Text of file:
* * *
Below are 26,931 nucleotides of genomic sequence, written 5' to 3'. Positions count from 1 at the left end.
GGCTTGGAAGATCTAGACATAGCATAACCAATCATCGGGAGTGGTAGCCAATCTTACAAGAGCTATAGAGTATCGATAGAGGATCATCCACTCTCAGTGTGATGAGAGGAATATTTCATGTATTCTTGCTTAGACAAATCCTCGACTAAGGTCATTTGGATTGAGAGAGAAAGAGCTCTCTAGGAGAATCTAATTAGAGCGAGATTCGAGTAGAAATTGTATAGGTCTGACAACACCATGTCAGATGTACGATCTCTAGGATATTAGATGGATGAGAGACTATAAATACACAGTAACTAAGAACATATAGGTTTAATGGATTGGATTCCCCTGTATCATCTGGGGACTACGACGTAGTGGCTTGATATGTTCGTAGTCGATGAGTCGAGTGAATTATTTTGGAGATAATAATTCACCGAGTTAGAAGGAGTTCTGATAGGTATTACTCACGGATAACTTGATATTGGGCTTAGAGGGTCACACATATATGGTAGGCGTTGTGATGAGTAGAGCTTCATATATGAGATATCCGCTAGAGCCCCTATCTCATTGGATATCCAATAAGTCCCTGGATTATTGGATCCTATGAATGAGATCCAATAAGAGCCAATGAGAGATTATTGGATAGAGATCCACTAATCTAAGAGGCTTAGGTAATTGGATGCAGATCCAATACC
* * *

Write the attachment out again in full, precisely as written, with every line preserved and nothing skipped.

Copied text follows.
Below are 26,931 nucleotides of genomic sequence, written 5' to 3'. Positions count from 1 at the left end.
GGCTTGGAAGATCTAGACATAGCATAACCAATCATCGGGAGTGGTAGCCAATCTTACAAGAGCTATAGAGTATCGATAGAGGATCATCCACTCTCAGTGTGATGAGAGGAATATTTCATGTATTCTTGCTTAGACAAATCCTCGACTAAGGTCATTTGGATTGAGAGAGAAAGAGCTCTCTAGGAGAATCTAATTAGAGCGAGATTCGAGTAGAAATTGTATAGGTCTGACAACACCATGTCAGATGTACGATCTCTAGGATATTAGATGGATGAGAGACTATAAATACACAGTAACTAAGAACATATAGGTTTAATGGATTGGATTCCCCTGTATCATCTGGGGACTACGACGTAGTGGCTTGATATGTTCGTAGTCGATGAGTCGAGTGAATTATTTTGGAGATAATAATTCACCGAGTTAGAAGGAGTTCTGATAGGTATTACTCACGGATAACTTGATATTGGGCTTAGAGGGTCACACATATATGGTAGGCGTTGTGATGAGTAGAGCTTCATATATGAGATATCCGCTAGAGCCCCTATCTCATTGGATATCCAATAAGTCCCTGGATTATTGGATCCTATGAATGAGATCCAATAAGAGCCAATGAGAGATTATTGGATAGAGATCCACTAATCTAAGAGGCTTAGGTAATTGGATGCAGATCCAATACC